Martin says the team over in China have been more than thorough in their due diligence of the UK market and understanding of what Martin and Scott can do for them. Any question that the pair have asked the factory has been answered with an inordinate amount of detail. He adds that the manufacturers are 100% behind them and supporting them with whatever they need to succeed.
One thing that both men are in agreement about is the last thing they want to do is employ a salesman. “Martin and myself don’t want to become car salesmen. We don’t want to sell a product, we want to offer a service,” says Scott.
This might sound strange when the aim of the game is to sell machinery. Instead, potential customers can spend a day in Scott and Martin’s own production settings in Barnsley and Waltham Abbey and run the machines themselves, bring their own DST files, a box of garments and really put the machines through their paces. Given the fact that Scott estimates that 90% of machine faults are down to user error, the two men are highly confident that with the right training and support the machines will speak for themselves. Even to the point where if a customer is not completely satisfied with their purchase after eight weeks, the machine will be picked up, no questions asked and the customer will be reimbursed. And if a customer’s machine stops working and can’t be fixed there and then, Martin and Scott will always arrive with a like-for-like machine in the back of the van so the customer is not left without a machine for weeks on end.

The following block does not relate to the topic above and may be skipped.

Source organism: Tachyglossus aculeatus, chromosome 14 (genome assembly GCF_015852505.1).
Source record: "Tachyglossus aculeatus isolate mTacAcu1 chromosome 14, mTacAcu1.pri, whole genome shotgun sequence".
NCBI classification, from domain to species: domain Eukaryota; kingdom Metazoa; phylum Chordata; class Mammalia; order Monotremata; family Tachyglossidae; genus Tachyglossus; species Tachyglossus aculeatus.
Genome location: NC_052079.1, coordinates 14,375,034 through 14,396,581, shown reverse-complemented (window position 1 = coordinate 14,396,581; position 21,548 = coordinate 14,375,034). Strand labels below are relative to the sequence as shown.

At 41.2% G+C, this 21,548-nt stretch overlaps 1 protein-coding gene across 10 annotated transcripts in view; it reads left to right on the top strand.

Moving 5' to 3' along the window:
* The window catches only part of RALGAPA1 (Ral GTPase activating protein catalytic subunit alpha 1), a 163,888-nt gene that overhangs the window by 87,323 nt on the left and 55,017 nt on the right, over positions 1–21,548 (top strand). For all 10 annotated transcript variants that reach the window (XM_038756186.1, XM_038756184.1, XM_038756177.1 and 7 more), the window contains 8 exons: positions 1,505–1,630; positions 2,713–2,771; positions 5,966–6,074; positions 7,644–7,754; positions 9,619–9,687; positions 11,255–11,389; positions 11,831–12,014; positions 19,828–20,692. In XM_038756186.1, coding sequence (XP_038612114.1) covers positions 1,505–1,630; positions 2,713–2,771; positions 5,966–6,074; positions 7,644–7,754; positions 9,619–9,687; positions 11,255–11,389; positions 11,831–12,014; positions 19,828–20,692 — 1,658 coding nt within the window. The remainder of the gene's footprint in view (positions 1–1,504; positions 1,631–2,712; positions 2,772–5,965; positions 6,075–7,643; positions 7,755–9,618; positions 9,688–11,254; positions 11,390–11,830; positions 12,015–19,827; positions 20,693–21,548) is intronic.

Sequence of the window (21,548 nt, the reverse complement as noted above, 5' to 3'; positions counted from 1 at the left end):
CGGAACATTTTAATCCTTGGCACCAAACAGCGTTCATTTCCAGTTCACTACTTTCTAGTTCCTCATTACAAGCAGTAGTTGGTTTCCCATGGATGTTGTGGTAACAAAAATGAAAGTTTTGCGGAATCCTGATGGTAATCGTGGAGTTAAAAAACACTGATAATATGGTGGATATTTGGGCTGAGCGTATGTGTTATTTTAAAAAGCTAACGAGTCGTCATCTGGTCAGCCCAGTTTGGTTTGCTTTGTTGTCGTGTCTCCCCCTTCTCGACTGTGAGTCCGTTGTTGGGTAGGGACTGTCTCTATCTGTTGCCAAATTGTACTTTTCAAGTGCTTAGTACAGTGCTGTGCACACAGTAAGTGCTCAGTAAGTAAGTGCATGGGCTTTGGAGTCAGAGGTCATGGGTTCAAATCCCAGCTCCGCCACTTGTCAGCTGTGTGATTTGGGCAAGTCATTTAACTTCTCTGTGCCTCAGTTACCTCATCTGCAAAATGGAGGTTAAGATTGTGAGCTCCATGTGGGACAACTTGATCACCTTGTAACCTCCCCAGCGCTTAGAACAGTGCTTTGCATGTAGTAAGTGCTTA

Martin and Scott are using their own personal experience of the embroidery industry to up the level of training and service they will offer customers, something which they believe will be their USP. “The level of training that you give a complete beginner buying a single-head compared to a guy buying a 12-head who has already got 10 machines is completely different, and we recognise that. The beginner will need to know about needles, backings, garment stretch etc. The only thing that stops that person coming back to you and buying more machines as they grow their business is the level of service and training you provide,” says Scott.
The Holiauma range of machines has now arrived in the UK, but if you can’t get away from the daily grind any time soon to pay Martin and Scott a visit, you can see these machines in action at Printwear & Promotion LIVE! in February.